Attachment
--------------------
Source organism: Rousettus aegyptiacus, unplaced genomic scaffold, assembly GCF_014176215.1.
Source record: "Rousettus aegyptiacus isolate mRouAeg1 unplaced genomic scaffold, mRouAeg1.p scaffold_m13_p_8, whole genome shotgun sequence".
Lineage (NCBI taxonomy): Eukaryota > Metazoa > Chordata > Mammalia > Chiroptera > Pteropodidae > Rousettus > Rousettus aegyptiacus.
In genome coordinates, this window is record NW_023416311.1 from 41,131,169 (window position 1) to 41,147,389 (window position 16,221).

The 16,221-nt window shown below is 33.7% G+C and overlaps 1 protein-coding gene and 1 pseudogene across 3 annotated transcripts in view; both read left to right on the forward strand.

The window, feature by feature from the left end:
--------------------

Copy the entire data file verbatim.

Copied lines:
Source organism: Rousettus aegyptiacus, unplaced genomic scaffold, assembly GCF_014176215.1.
Source record: "Rousettus aegyptiacus isolate mRouAeg1 unplaced genomic scaffold, mRouAeg1.p scaffold_m13_p_8, whole genome shotgun sequence".
Lineage (NCBI taxonomy): Eukaryota > Metazoa > Chordata > Mammalia > Chiroptera > Pteropodidae > Rousettus > Rousettus aegyptiacus.
In genome coordinates, this window is record NW_023416311.1 from 41,131,169 (window position 1) to 41,147,389 (window position 16,221).

The 16,221-nt window shown below is 33.7% G+C and overlaps 1 protein-coding gene and 1 pseudogene across 3 annotated transcripts in view; both read left to right on the forward strand.

The window, feature by feature from the left end: